comes, nor become disquietened when evil befalls him. He stands at peace,
unperplexed. (37) Bhagavad
Happiness and misery await all creatures therefore neither be elated
by joy nor depressed by sorrow. (38)
|The greatest bestowal in the world of existence is a tranquil
heart, and it is impossible for man to obtain a tranquil heart save through
the good pleasure of the Lord. That is, a man may so adorn the temple of
his being with lofty attributes and philanthropic deeds as to be pleasing
at the Threshold of the Almighty. This is the only Path... Let all your
thoughts, your ideals, your aims, and purposes revolve day and night around
one common object - that is to live in accord with the good pleasure of
the Lord... The tranquillity of the heart is only gained by living in accord
with the Divine Teachings and Exhortations. When a person attains to this
station he is contented and peaceful. (39)
Should prosperity befall thee, rejoice not, and should abasement come
upon thee, grieve not, for both shall pass away and be no more.(40)
For I am Brahman... The law of righteousness is my law.(41)
|Clothe thyself with the essence of righteousness...(42)
The wise see [God] shining forth in all things and contemplate this
in silence.(43) Mundaka
|. . . every man may thereby win hisway to the summit of
realities, until none shall contemplate anything whatsoever but that he
shall see God therein.
|Work in the Spirit of Worship
Therefore dedicate thyself to thy work, with no thought as to its reward.
For by working with no thought of reward, one attains to the Supreme. (45)
By dedicating his work to God, the source of all Being, a man attains
perfection.(46) Bhagavad Gita
|It is enjoined upon every one of you to engage in some form
of occupation, such as crafts, trades and the like. We have graciously
exalted your engagement in such work to the rank of worship unto God, the
True One. (47) Bahá'u'lláh
That word of his at which another would shudder, that word which is
against he one should not utter. (48)
|The tongue I have designed for the mention of Me, defile
it not with detraction.
|A summary of virtue
Fearless, pure of heart, cultivating spiritual knowledge; charitable,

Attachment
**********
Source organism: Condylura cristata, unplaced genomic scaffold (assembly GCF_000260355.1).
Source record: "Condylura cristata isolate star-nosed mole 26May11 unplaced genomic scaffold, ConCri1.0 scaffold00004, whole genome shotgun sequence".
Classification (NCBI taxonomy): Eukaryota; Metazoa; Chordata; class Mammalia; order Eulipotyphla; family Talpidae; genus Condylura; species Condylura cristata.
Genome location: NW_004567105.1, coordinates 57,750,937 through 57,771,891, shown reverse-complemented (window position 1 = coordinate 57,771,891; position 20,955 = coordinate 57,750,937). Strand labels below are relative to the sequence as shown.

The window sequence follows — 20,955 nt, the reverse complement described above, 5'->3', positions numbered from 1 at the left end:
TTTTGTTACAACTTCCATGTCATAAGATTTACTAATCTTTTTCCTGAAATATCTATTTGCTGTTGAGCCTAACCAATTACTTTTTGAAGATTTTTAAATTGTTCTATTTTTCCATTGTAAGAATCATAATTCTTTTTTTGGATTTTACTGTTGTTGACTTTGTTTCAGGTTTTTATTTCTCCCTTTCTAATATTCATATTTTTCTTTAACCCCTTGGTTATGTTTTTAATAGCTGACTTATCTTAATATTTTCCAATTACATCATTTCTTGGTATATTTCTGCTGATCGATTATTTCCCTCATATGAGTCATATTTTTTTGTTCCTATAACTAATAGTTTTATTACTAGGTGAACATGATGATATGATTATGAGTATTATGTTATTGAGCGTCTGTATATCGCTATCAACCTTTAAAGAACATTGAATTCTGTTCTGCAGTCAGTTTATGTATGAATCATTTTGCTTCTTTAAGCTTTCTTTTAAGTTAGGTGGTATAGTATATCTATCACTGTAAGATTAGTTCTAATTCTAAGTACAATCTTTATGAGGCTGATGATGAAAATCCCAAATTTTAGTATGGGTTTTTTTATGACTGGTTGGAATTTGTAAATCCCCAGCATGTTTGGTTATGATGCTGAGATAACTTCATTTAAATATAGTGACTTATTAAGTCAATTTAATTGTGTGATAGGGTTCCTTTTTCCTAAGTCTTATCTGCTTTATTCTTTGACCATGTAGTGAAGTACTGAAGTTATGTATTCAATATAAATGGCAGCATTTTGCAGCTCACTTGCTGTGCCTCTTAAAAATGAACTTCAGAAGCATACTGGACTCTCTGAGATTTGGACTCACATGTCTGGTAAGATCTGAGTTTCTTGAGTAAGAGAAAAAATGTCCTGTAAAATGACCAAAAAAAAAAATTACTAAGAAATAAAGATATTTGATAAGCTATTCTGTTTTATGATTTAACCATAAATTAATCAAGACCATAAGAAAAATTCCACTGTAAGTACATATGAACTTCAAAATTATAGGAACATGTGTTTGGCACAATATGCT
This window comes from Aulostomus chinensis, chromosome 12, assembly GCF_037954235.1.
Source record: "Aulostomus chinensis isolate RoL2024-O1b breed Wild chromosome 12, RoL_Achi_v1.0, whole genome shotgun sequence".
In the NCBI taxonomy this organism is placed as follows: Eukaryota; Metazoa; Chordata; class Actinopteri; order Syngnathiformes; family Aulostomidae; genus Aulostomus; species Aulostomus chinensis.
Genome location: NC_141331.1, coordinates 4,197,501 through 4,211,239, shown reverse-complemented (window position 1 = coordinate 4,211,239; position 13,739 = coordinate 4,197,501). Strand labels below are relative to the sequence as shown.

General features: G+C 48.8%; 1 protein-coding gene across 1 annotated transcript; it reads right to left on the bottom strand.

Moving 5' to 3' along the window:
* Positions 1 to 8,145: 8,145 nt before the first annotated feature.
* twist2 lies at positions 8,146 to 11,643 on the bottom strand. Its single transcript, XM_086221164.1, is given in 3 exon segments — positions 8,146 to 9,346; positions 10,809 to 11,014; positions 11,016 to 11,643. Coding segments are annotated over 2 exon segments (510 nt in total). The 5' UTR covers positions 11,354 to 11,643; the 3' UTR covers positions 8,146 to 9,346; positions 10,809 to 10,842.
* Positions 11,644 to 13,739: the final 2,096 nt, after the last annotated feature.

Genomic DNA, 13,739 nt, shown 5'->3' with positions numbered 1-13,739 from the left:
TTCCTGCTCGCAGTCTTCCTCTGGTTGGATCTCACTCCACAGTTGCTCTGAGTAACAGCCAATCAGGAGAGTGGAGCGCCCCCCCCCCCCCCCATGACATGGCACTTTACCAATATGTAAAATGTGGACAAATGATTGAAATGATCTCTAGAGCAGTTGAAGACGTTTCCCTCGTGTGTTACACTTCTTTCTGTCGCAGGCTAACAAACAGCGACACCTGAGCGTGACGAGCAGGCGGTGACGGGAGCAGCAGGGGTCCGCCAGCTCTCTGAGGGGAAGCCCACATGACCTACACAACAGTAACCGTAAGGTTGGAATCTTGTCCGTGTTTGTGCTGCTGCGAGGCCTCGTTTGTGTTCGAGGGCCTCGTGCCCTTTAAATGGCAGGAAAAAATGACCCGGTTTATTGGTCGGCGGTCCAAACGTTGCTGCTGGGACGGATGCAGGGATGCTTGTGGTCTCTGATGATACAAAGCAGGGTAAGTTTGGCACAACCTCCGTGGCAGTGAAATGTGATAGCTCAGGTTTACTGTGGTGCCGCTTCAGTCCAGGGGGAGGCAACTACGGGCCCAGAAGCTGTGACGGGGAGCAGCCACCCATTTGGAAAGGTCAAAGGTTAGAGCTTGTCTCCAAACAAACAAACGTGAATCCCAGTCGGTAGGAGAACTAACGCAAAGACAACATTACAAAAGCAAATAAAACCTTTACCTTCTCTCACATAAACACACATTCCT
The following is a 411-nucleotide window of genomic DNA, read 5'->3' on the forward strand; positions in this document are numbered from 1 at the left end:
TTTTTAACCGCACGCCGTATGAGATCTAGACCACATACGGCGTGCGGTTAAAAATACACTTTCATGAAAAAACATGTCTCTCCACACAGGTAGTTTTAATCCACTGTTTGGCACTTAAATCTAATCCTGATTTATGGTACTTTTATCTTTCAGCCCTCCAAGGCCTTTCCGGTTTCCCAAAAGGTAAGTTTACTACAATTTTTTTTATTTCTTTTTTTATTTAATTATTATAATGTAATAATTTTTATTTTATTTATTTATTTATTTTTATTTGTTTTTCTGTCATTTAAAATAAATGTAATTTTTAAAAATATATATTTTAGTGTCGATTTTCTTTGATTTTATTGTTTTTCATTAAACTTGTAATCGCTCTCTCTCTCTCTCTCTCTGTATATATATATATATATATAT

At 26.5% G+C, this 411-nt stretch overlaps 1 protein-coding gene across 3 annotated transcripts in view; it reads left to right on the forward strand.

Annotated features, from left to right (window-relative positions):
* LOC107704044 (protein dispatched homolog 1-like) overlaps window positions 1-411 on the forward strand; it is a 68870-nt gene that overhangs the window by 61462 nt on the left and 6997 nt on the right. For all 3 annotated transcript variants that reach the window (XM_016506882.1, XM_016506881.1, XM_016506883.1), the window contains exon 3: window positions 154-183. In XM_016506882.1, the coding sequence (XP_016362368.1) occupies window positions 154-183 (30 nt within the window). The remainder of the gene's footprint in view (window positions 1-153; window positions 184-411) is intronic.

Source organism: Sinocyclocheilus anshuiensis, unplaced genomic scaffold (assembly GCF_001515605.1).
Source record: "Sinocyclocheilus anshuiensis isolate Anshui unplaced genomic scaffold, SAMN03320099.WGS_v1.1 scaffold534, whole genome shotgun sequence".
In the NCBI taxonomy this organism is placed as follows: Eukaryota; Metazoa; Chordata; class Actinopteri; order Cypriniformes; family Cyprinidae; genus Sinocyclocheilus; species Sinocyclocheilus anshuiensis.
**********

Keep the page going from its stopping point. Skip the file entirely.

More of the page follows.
self-controlled, performing sacrifice; studying the scriptures, austere
non-violent, truthful, free from anger; renouncing all, tranquil, averse
to fault-finding, compassionate towards all beings, free from covetousness,
gentle, modest, steadfast; never fickle;
ardent, patient, enduring, pure, and free from malice and pride - such
are the virtues of one who is born for heaven. (50)
Absence of anger, of elation, of indignation, of avarice, of delusion,
and of enmity; speaking truth, moderation in eating, refraining from exposing
others' weak points, freedom from jealousy, sharing one's good things with
others, sacrifice, straightforwardness, softness, quietude, self-control,
friendliness with all beings, absence of cruelty, contentment - these form
approved conduct for men in all stations of life; observing them duly,
one becomes universally benevolent. (51)
Apastamba Dharma Sutra
Be generous in prosperity, and thankful in adversity. Be worthy of the
trust of thy neighbour, and look upon him with a bright and friendly face.
Be a treasure to the poor, an admonisher to the rich, an answerer of the
cry of the needy, a preserver of the sanctity of thy pledge. Be fair in
thy judgement, and guarded in thy speech. Be unjust to no man, and show
all meekness to all men. Be as a lamp unto them that walk in darkness,
a joy to the sorrowful, a sea for the thirsty, a haven for the distressed,
an upholder and defender of the victim of oppression. Let integrity and
uprightness distinguish all thine acts. Be a home for the stranger, a balm
to the suffering, a tower of strength for the fugitive. Be eyes to the
blind, and a guiding light unto the feet of the erring. Be an ornament
to the countenance of truth, a crown to the brow of fidelity, a pillar
of the temple of righteousness, a breath of life to the body of mankind,
an ensign of the hosts of justice, a luminary above the horizon of virtue,
a dew to the soil of the human heart, an ark on the ocean of knowledge,
a sun in the heaven of bounty, a gem on the diadem of wisdom, a shining
light in the firmament of thy generation, a fruit upon the tree of humility.
However, even within Hinduism, many of the traditional social practices
have changed with time. Some practices, which at one time were common,
have almost disappeared. The practice of sati, the burning of the
widow on the funeral pyre of her husband, is one practice that has become
almost unknown in India today. Even the rules of the caste system, jati,
have become much less rigid. These changes have even become part of the
law of India.
The laws and rules of jati were once very important as they acted